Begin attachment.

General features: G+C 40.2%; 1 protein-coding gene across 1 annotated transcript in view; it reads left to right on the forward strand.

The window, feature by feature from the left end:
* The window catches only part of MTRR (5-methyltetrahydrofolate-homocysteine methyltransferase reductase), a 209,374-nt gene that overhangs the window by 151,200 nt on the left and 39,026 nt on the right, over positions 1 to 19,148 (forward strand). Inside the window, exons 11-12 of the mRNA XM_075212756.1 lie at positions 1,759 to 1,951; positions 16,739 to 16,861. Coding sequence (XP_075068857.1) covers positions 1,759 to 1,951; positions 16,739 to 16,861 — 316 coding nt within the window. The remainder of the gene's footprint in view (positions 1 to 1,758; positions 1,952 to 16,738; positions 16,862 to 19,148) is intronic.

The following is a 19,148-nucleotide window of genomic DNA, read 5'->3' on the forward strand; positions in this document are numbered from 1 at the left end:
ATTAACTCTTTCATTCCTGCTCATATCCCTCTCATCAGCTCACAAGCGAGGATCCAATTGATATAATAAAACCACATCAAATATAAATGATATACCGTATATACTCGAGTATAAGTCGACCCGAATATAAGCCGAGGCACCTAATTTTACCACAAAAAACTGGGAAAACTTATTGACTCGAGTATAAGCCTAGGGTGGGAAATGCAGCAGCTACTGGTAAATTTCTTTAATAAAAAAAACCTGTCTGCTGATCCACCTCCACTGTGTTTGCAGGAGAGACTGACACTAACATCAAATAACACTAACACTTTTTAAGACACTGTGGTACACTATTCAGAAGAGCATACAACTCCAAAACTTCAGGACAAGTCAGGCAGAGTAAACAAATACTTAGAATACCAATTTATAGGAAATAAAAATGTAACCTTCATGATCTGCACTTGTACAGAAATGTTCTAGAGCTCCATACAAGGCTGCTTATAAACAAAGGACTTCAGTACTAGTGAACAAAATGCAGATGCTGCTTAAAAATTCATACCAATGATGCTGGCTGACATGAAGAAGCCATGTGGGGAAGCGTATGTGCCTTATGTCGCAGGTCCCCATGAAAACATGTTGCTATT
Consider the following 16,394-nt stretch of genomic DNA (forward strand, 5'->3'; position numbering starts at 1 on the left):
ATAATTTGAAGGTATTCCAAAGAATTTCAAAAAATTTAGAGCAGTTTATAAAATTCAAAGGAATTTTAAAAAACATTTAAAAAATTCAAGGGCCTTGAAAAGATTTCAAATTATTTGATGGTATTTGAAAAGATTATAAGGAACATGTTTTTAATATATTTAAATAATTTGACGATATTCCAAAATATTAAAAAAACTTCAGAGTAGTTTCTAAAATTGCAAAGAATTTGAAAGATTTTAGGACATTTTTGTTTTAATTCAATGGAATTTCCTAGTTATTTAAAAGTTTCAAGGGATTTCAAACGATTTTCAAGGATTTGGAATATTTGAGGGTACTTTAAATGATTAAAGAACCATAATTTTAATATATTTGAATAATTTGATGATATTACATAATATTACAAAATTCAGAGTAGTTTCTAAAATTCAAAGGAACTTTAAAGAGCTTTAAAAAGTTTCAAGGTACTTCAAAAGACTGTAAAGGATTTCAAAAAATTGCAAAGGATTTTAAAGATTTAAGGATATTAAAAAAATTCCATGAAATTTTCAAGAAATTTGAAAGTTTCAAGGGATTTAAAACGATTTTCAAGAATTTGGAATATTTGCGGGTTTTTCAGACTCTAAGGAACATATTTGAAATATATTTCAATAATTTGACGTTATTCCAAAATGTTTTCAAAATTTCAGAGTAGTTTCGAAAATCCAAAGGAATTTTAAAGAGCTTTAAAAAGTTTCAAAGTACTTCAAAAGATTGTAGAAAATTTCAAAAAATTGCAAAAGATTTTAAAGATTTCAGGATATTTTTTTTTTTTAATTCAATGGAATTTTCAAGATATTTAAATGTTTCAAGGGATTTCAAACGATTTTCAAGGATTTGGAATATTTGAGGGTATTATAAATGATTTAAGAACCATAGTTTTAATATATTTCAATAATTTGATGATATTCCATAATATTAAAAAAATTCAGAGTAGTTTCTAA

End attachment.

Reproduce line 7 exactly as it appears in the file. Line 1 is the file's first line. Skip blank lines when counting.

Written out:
ATAATTTGAAGGTATTCCAAAGAATTTCAAAAAATTTAGAGCAGTTTATAAAATTCAAAGGAATTTTAAAAAACATTTAAAAAATTCAAGGGCCTTGAAAAGATTTCAAATTATTTGATGGTATTTGAAAAGATTATAAGGAACATGTTTTTAATATATTTAAATAATTTGACGATATTCCAAAATATTAAAAAAACTTCAGAGTAGTTTCTAAAATTGCAAAGAATTTGAAAGATTTTAGGACATTTTTGTTTTAATTCAATGGAATTTCCTAGTTATTTAAAAGTTTCAAGGGATTTCAAACGATTTTCAAGGATTTGGAATATTTGAGGGTACTTTAAATGATTAAAGAACCATAATTTTAATATATTTGAATAATTTGATGATATTACATAATATTACAAAATTCAGAGTAGTTTCTAAAATTCAAAGGAACTTTAAAGAGCTTTAAAAAGTTTCAAGGTACTTCAAAAGACTGTAAAGGATTTCAAAAAATTGCAAAGGATTTTAAAGATTTAAGGATATTAAAAAAATTCCATGAAATTTTCAAGAAATTTGAAAGTTTCAAGGGATTTAAAACGATTTTCAAGAATTTGGAATATTTGCGGGTTTTTCAGACTCTAAGGAACATATTTGAAATATATTTCAATAATTTGACGTTATTCCAAAATGTTTTCAAAATTTCAGAGTAGTTTCGAAAATCCAAAGGAATTTTAAAGAGCTTTAAAAAGTTTCAAAGTACTTCAAAAGATTGTAGAAAATTTCAAAAAATTGCAAAAGATTTTAAAGATTTCAGGATATTTTTTTTTTTTAATTCAATGGAATTTTCAAGATATTTAAATGTTTCAAGGGATTTCAAACGATTTTCAAGGATTTGGAATATTTGAGGGTATTATAAATGATTTAAGAACCATAGTTTTAATATATTTCAATAATTTGATGATATTCCATAATATTAAAAAAATTCAGAGTAGTTTCTAA